The first big girl book I read was the ground breaker—Jennifer Weiner’s 2001, Good in Bed. Since then I’ve been very aware of the trope and the unfortunate conclusion it all too often draws: Big girls are only truly loveable when they get thin, or the equally pernicious, because let’s make it all about appearance, big girls are loveable despite being fat, as though they’re some special outrider or novelty act that deserves attention.
I didn’t mean to write a big girl trope when I created Darcy in Detained. I stumbled into it because I wanted to make a comment about how the media, particularly television, perceives women; first and foremost for their appearance, above and beyond their skills and abilities. A standard that doesn’t apply to balding, beer bellied, ageing, male broadcasters.
Newsreader, Tracy Spicer said it best in an interview first published on thehoopla.com.au.
I had no idea I was so fat, ugly and stupid. I thought being a size 12 (US 8) was perfectly acceptable.
But when you yelled across the newsroom, ”I want two inches off your hair and two inches off your arse”, suddenly, a light went on.
Of course! The size of my posterior is directly related to the content and credibility of the stories I’m reporting on for this network. Silly me. You’re right. I’ll never make it as a TV journalist.
Those wise words of yours from 1986 are still ringing in my ears: ”That’s why you don’t see blonde newsreaders,” you explained patiently. ”People don’t take them seriously.”
It reminded me of another sage piece of advice, from a radio boss during a job interview some years ago.
He put it simply yet eloquently: ”There’s a reason why you don’t hear women on commercial talkback radio,” he said. ”No one wants to hear the whiny sound of a female voice. Us blokes get enough nagging at home!”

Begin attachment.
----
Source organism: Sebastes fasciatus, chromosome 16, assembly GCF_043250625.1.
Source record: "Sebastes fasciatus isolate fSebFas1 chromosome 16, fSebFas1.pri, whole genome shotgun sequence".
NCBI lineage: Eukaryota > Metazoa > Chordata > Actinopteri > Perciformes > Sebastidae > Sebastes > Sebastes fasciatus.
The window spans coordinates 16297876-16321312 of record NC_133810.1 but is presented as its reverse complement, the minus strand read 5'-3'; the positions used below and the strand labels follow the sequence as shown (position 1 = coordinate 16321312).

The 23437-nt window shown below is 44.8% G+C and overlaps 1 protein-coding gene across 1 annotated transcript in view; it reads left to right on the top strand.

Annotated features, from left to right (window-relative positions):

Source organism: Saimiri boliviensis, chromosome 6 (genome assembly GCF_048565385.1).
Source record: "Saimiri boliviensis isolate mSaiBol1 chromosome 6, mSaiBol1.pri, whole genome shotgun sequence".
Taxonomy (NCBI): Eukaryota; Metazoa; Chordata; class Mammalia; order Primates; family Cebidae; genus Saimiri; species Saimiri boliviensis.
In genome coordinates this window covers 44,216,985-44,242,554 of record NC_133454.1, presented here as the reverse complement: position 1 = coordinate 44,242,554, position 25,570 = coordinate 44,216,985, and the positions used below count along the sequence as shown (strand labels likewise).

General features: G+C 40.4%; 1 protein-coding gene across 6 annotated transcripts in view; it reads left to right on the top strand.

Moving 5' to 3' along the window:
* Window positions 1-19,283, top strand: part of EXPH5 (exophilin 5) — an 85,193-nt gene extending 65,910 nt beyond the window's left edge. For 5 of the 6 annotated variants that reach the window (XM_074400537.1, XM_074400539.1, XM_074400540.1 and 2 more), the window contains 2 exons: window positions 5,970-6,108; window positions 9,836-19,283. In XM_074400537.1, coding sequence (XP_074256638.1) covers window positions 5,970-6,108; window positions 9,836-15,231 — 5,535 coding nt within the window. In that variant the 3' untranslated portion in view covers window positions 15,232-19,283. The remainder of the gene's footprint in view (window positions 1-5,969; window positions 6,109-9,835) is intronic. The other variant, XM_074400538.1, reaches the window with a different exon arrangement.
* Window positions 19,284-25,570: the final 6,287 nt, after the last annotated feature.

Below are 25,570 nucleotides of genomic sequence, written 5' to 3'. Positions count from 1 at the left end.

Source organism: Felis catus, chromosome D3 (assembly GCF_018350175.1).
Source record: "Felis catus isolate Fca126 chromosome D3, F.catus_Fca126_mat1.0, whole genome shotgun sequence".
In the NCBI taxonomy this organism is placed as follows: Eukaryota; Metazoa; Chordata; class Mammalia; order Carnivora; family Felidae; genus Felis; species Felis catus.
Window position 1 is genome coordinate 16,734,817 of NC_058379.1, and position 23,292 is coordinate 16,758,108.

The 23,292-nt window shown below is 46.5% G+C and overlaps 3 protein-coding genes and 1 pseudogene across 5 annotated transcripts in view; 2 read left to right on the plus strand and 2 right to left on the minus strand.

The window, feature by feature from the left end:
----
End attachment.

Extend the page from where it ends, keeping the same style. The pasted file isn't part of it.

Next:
Really, in retrospect, it was foolish to think I was worthy of such a role.
And nothing much has changed since Tracey’s appalling discovery, except perhaps the addition of the word ‘boned’ to the lexicon, to mean the sacking of a female broadcaster of a certain age.
This is the world I put Darcy in. She’s initially a print journalist, where her looks shouldn’t matter, only her ability to get the next scoop, create the next headline and pull readers. Print journalism is a whole lot more egalitarian, and a whole lot less focused on what colour hair you have. That’s not to say that as a girl she gets any free passes.
This is what happens when Darcy is given an assignment her senior editor expected. He says:
“What’s she got I haven’t, apart from legs to her hairy armpits and good tits?”
In the same scene Darcy (Campbell) and Mark the managing editor have this discussion:
“You want me to seduce him?”
“Come on, Campbell. Every interview is a seduction; you know that. You learned that as a cadet. Hell, you probably learned it at Brian’s knee. Yeah, I want you to fucking seduce Will Parker. Seduce him so he flashes his soul and all his grubby business interests at you, so you can stick ‘em on page one, and wreck any chance he has of ripping off the Australian public in his quest to make another billion.” Mark took a lungful and expelled it impatiently. “Is that clear?”
“And you get I’m not actually telling you to flash your tits, or sleep with the guy?”
“I do. Anyway he might be gay and my tits are not that good.”
Mark’s hand went to his head in a gesture of disbelief. “Fucking might be gay.” He refocused on her, and it wasn’t humour he projected. ”Darce, you always did know how to push the point. Go meet a deadline. Don’t disappoint me.”